Participants suggested that the PF rate and demand charge used needed to be adjusted. They suggested making them consistent with the costs used to determine the Slice payment. Bill Doubleday (BPA) will change the rates model to address this problem. Participants also suggested using prices from Aurora (medium case), a matrix developed with the Northwest Power Planning Council that is publicly available. BPA will use these prices. Jeff Nelson (Springfield) suggested that extreme weather conditions need to be factored into the analysis. Mesa stated this would complicate the analysis and would not be possible given the time left. After discussion of whether the numbers used for loads were correct, the customers agreed to supply their forecasted load to Mesa before the next meeting. They will bring in three cases: flat; 2/3 HLH, and 1/3 HLH by period for 2000-01. Nelson also suggested that if revenue impacts are analyzed for Slice, then BPA should analyze the impacts for all other products.

Jonah Tsui (PRM) presented a case that Slice does not create cost shifts based on a simplified model. Parrish concluded that any cost shift is a product of rate setting and will occur regardless of Slice. If BPA is cost-based, then the issue is price equity for benefits received. Wallis suggested if some people are paying more or less of their costs for products now, then there might be cost shifts. Or if BPA is not cost-based (if BPA is building up financial reserves, for example), then there is a disconnect. Peters said if we assume all secondary energy is sold at market, then there will be a new 7(k) hearing at FERC if someone challenges the new rate schedule. This will be noted as a concern to consider. Merrill Schultz (PGP) wondered if more analysis would persuade those who have concerns about this proposal. He is not sure analysis is needed. Mesa had a concern about how benefits of the system are distributed to all customers. PGP representatives feel that the Slice eliminates the risk of setting rates and losing as the market changes. They feel it guarantees revenues for BPA. Wallis suggested that the discussion was into policy issues that would be discussed in other meetings.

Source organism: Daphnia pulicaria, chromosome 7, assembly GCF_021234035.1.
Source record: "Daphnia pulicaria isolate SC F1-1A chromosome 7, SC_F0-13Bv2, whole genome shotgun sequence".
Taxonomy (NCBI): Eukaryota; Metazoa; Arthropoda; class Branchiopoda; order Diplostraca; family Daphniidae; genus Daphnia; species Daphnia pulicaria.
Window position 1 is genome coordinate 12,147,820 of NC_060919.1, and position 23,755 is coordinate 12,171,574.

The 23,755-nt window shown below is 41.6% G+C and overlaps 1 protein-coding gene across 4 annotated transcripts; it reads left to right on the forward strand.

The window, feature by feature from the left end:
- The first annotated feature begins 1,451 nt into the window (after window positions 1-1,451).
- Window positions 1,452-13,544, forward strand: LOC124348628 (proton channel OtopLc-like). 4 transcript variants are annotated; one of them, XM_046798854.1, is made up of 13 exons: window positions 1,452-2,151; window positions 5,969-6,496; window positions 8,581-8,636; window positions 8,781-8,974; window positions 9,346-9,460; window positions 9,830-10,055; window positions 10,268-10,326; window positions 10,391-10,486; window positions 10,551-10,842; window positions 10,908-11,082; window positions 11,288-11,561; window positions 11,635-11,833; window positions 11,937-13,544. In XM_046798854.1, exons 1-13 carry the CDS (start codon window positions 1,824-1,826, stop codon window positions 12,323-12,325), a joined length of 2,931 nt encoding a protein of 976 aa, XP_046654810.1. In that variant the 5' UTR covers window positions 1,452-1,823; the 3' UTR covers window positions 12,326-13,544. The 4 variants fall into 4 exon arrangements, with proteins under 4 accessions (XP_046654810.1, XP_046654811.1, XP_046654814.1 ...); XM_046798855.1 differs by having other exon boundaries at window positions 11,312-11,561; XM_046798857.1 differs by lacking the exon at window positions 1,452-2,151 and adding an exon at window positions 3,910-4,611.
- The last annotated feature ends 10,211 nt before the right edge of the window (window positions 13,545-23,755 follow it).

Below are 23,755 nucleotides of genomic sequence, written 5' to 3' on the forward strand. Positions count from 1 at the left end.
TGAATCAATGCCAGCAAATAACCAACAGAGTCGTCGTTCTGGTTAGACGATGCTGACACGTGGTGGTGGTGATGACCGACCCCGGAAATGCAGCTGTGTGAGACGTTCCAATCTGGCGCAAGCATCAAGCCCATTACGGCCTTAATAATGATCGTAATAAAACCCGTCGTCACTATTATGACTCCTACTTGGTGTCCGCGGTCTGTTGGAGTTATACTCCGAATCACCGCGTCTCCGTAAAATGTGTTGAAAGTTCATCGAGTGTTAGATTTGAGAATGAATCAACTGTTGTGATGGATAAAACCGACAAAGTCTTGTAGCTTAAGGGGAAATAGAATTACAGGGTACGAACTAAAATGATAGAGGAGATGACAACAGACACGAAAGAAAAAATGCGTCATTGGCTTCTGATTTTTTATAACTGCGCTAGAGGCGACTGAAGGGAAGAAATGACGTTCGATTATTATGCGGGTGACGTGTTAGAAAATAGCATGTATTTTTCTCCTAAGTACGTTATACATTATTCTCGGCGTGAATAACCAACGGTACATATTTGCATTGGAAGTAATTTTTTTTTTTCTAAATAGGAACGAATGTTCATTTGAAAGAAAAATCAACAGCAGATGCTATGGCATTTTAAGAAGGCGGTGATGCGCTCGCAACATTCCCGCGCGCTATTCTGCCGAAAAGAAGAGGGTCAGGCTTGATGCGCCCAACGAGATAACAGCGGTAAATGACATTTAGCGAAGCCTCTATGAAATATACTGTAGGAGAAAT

At the request of the group, Mesa will check and see if the model can be distributed to participants. Don Long (Grant) suggested that the model assume BPA and the Slicers would use the system the same way. Wallis suggested the group come back to this concern at a later meeting.


C. Next Steps

The group scheduled a conference call for Friday, August 14 at 10:00 a.m. to continue the discussion and for customers to give BPA the load information for the model.

 

Archive of content originally posted or last updated on:  October 7, 1998.
Content originally provided by:  Angela Wykoff, BPA Power Business Line.
Content provided by:  Timothy Roberts, Slice Product Manager, 503-230-5450, tcroberts@bpa.gov.
Admin Assistant, Kimberly Brown, 503-230-3639, kabrown@bpa.gov.
Page maintained by:  BPA Web Team.